Clare Hornsby

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On looking at Gainsborough’s Mr and Mrs Andrews

The silence of the English spreading summer
Pools the grass and shadow
Close behind them with thin cloud wrap
Within which her dress, a formed frame
Conceals her narrow body
The eloquent hands mark her place
On its satin lap.

Mr Andrews has possessed this all.
His gun rests, work done, full filled.
Knowing each inch of the land he won with her
Yet not the discover of her
How she would feel, under the dress.
He relaxes, seeing no contradiction.

Yet in the space between them hovers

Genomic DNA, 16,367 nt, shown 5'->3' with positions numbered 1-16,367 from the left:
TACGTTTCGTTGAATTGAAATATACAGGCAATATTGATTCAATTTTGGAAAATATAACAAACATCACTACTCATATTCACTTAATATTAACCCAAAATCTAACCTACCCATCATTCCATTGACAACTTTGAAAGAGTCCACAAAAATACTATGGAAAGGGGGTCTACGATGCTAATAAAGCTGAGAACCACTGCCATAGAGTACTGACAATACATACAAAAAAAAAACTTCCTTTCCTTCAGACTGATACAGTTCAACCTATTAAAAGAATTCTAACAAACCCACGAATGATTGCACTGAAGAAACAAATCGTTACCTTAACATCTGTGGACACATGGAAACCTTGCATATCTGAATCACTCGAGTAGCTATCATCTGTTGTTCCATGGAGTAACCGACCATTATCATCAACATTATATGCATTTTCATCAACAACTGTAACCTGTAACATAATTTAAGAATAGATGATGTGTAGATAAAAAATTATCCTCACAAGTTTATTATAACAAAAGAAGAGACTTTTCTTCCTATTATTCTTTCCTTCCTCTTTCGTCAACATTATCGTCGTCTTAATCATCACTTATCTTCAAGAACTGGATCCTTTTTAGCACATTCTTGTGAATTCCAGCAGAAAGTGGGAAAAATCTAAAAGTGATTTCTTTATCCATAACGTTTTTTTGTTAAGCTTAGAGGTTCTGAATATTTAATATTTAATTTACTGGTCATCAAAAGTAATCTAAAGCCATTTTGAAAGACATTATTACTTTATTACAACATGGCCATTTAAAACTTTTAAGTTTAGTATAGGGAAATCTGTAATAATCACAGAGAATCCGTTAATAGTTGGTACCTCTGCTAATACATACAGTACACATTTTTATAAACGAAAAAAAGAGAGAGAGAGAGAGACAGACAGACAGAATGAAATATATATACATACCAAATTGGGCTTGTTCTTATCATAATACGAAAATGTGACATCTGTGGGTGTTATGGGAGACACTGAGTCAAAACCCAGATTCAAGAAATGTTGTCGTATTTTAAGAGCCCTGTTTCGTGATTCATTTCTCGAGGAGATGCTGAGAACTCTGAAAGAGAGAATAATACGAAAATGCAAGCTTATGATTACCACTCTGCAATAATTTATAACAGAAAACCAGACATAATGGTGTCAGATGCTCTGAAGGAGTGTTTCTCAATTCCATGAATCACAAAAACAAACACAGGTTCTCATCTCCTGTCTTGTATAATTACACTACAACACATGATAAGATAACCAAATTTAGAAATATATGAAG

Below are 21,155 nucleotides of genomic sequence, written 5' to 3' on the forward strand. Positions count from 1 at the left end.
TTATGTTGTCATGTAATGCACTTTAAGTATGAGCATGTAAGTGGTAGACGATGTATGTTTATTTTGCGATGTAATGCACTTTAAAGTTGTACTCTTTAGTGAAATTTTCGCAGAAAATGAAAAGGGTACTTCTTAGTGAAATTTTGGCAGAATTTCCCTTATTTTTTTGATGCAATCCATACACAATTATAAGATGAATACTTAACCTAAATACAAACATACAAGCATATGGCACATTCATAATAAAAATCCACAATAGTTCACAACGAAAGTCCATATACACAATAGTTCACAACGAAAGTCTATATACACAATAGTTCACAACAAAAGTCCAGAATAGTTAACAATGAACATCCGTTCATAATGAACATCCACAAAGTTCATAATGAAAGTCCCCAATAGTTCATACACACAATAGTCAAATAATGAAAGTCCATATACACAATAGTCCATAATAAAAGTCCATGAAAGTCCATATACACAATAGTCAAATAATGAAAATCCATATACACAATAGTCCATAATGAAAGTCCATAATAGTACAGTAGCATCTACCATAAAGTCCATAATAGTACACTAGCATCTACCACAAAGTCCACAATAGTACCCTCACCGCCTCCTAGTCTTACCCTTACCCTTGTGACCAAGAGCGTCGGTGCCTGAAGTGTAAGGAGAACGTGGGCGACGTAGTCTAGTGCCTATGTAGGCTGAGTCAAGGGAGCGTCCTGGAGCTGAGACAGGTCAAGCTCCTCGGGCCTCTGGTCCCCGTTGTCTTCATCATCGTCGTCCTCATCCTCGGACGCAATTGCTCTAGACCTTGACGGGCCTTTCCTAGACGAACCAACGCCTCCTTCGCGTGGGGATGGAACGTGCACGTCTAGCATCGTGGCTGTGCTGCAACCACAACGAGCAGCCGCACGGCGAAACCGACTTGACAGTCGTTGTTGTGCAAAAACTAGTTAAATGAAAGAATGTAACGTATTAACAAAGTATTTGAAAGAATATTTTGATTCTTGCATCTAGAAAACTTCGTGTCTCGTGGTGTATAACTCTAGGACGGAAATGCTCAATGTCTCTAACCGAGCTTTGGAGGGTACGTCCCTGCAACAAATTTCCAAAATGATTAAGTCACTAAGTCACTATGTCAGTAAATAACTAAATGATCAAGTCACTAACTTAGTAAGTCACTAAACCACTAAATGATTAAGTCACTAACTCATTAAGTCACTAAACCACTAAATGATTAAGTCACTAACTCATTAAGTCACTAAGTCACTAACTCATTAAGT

More than dust drift or buzzing insect
Mix of light, shade and scent of quiet.
There is a question:
Can there be complicity
Framed by a firm tall arch of tree?
The distance drawn between them
Is full of what might bind them.
The trace of her gestures stroke his face
Her hands now tied in stillness from him.

Who knows, but that
A short while ago
Behind the tree
Her face pressed against the bark
Her slight body pushed
In embrace across the oak
Arms wide as her dress fans open
He did hold her up against her faint of passion
With hands that mould and form?

And in the long moment since
Such abandon
To complete the picture
The unuttered, unutterable kiss
Brings the sky falling around, the pierced sky
Gently falls into place
And surrounds their silent bodies.


6th - 7th May 2011